24 relations: Achromatic lens, Aspheric lens, Cartesian oval, Curved mirror, Distortion (optics), F-number, Focus (optics), Hubble Space Telescope, Lens (optics), List of refractive indices, Maksutov telescope, Mirror, Optical aberration, Optical axis, Optics, Parabolic reflector, Reflection (physics), Refraction, Ritchey–Chrétien telescope, Schmidt corrector plate, Soft focus, Sphere, Star, Telescope.
An achromatic lens or achromat is a lens that is designed to limit the effects of chromatic and spherical aberration.
An aspheric lens or asphere is a lens whose surface profiles are not portions of a sphere or cylinder.
In geometry, a Cartesian oval, named after René Descartes, is a plane curve, the set of points that have the same linear combination of distances from two fixed points.
A curved mirror is a mirror with a curved reflecting surface.
In geometric optics, distortion is a deviation from rectilinear projection; a projection in which straight lines in a scene remain straight in an image.
The f-number of an optical system (such as a camera lens) is the ratio of the system's focal length to the diameter of the entrance pupil.
In geometrical optics, a focus, also called an image point, is the point where light rays originating from a point on the object converge.
The Hubble Space Telescope (HST) is a space telescope that was launched into low Earth orbit in 1990 and remains in operation.
A lens is a transmissive optical device that focuses or disperses a light beam by means of refraction.
Many materials have a well-characterized refractive index, but these indexes depend strongly upon the frequency of light.
The Maksutov (also called a "Mak") is a catadioptric telescope design that combines a spherical mirror with a weakly negative meniscus lens in a design that takes advantage of all the surfaces being nearly "spherically symmetrical".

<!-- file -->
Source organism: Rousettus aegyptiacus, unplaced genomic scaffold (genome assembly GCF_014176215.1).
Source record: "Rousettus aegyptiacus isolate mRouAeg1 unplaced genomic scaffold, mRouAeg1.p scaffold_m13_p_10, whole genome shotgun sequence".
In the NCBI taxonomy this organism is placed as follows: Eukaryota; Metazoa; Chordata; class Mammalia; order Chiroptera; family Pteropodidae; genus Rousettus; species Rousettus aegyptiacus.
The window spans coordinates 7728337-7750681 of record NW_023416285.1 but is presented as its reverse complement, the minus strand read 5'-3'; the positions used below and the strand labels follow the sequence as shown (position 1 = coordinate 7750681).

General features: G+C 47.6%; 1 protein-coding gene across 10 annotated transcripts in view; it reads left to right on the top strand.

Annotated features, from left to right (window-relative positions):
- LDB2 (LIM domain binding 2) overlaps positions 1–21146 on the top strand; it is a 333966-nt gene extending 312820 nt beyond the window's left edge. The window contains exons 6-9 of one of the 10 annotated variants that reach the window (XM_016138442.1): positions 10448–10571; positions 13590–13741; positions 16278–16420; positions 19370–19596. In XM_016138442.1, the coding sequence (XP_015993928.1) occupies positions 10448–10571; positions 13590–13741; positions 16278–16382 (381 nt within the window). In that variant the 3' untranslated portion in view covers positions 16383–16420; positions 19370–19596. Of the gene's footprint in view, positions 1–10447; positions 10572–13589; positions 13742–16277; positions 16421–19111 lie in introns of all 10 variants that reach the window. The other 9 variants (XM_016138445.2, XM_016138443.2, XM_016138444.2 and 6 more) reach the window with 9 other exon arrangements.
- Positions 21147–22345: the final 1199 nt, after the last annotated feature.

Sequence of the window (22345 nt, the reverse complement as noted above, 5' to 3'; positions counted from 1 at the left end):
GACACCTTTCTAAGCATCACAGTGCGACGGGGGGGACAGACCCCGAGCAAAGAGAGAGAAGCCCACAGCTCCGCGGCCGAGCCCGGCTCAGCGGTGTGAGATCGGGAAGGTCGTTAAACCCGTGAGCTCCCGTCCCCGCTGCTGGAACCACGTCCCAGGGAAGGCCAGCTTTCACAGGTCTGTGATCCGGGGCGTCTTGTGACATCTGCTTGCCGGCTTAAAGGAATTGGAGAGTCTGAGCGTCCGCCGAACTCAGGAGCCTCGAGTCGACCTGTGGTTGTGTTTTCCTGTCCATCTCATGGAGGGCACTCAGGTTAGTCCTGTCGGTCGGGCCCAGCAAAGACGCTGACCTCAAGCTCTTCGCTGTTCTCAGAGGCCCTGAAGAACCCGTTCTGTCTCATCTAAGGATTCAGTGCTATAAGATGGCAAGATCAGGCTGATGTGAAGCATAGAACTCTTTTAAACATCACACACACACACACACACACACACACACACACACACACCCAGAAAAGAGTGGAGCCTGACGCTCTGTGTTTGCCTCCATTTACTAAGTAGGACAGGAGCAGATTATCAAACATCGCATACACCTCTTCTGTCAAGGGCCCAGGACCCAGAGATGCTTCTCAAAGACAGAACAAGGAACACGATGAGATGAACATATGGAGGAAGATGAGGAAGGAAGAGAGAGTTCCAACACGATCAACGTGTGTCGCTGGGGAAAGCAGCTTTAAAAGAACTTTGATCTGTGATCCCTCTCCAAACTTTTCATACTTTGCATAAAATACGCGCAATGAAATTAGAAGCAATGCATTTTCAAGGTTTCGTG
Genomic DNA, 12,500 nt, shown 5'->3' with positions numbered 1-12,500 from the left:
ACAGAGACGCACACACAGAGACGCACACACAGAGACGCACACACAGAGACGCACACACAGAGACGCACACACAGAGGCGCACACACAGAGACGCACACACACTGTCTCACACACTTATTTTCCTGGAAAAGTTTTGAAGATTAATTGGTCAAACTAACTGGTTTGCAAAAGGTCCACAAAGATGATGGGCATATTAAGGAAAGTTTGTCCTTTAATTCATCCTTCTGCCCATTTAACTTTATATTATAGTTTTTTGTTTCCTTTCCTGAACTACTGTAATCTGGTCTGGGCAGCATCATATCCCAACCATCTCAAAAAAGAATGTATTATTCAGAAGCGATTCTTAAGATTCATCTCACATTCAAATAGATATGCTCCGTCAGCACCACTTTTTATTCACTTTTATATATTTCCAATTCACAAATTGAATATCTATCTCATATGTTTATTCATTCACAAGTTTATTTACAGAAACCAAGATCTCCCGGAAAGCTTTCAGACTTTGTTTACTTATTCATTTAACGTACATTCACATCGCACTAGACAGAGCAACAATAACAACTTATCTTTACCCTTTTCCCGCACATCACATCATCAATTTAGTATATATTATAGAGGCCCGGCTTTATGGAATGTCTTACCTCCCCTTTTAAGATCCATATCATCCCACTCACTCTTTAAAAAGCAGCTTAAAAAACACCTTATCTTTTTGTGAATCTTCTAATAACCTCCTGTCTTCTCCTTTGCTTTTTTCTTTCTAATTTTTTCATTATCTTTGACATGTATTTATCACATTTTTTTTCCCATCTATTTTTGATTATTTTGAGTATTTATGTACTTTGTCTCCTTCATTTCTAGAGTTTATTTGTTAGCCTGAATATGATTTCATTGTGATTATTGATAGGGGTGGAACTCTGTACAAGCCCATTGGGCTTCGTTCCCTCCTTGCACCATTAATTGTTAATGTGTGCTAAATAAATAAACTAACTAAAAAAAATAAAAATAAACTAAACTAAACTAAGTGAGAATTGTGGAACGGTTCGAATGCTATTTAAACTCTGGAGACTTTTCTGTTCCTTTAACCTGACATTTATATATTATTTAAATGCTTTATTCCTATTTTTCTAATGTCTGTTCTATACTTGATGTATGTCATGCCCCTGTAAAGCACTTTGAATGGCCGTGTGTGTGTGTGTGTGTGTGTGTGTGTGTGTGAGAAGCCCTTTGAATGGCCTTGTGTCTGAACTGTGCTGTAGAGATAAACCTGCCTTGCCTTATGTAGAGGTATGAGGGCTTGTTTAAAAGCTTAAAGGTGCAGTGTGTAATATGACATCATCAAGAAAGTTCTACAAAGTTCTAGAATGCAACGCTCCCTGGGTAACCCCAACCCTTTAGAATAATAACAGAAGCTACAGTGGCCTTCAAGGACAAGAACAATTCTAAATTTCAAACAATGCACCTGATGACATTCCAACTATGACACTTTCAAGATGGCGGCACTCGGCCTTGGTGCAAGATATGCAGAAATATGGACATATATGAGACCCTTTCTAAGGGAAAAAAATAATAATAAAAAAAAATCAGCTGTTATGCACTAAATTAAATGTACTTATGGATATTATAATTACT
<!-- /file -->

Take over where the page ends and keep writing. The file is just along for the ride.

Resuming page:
A mirror is an object that reflects light in such a way that, for incident light in some range of wavelengths, the reflected light preserves many or most of the detailed physical characteristics of the original light, called specular reflection.
Aberration in optics refers to a defect in a lens such that light is not focused to a point, but is spread out over some region of space, and hence an image formed by a lens with aberration is blurred or distorted, with the nature of the distortion depending on the type of aberration.
An optical axis is a line along which there is some degree of rotational symmetry in an optical system such as a camera lens or microscope.
Optics is the branch of physics which involves the behaviour and properties of light, including its interactions with matter and the construction of instruments that use or detect it.
A parabolic (or paraboloid or paraboloidal) reflector (or dish or mirror) is a reflective surface used to collect or project energy such as light, sound, or radio waves.
Reflection is the change in direction of a wavefront at an interface between two different media so that the wavefront returns into the medium from which it originated.
Refraction is the change in direction of wave propagation due to a change in its transmission medium.
A Ritchey–Chrétien telescope (RCT or simply RC) is a specialized variant of the Cassegrain telescope that has a hyperbolic primary mirror and a hyperbolic secondary mirror designed to eliminate off-axis optical errors (coma).
A Schmidt corrector plate is an aspheric lens which is designed to correct the spherical aberration in the spherical primary mirror it is combined with.
In photography, soft focus is a lens flaw, in which the lens forms images that are blurred due to spherical aberration.
A sphere (from Greek σφαῖρα — sphaira, "globe, ball") is a perfectly round geometrical object in three-dimensional space that is the surface of a completely round ball (viz., analogous to the circular objects in two dimensions, where a "circle" circumscribes its "disk").
A star is type of astronomical object consisting of a luminous spheroid of plasma held together by its own gravity.
A telescope is an optical instrument that aids in the observation of remote objects by collecting electromagnetic radiation (such as visible light).